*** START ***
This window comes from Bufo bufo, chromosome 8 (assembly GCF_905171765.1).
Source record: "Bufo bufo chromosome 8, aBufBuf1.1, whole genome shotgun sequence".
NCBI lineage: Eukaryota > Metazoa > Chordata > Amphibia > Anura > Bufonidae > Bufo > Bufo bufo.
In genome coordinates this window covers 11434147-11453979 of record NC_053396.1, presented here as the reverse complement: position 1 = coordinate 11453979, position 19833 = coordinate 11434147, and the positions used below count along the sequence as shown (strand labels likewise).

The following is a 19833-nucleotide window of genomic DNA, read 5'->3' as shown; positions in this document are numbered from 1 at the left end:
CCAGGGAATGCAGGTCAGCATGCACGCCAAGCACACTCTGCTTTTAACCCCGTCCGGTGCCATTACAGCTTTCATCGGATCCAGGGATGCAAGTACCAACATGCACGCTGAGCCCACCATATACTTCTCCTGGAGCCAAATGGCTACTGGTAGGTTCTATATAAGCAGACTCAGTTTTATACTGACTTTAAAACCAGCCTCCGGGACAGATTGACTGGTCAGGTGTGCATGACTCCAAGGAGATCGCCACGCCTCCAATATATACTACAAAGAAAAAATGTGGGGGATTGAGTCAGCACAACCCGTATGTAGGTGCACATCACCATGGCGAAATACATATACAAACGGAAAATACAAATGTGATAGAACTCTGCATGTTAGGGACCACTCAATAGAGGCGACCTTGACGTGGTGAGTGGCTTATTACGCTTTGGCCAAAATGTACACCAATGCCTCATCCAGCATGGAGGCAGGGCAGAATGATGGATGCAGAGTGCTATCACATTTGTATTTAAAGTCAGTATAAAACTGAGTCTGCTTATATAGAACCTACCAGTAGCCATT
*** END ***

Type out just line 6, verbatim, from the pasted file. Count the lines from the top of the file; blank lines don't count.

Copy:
CCAGGGAATGCAGGTCAGCATGCACGCCAAGCACACTCTGCTTTTAACCCCGTCCGGTGCCATTACAGCTTTCATCGGATCCAGGGATGCAAGTACCAACATGCACGCTGAGCCCACCATATACTTCTCCTGGAGCCAAATGGCTACTGGTAGGTTCTATATAAGCAGACTCAGTTTTATACTGACTTTAAAACCAGCCTCCGGGACAGATTGACTGGTCAGGTGTGCATGACTCCAAGGAGATCGCCACGCCTCCAATATATACTACAAAGAAAAAATGTGGGGGATTGAGTCAGCACAACCCGTATGTAGGTGCACATCACCATGGCGAAATACATATACAAACGGAAAATACAAATGTGATAGAACTCTGCATGTTAGGGACCACTCAATAGAGGCGACCTTGACGTGGTGAGTGGCTTATTACGCTTTGGCCAAAATGTACACCAATGCCTCATCCAGCATGGAGGCAGGGCAGAATGATGGATGCAGAGTGCTATCACATTTGTATTTAAAGTCAGTATAAAACTGAGTCTGCTTATATAGAACCTACCAGTAGCCATT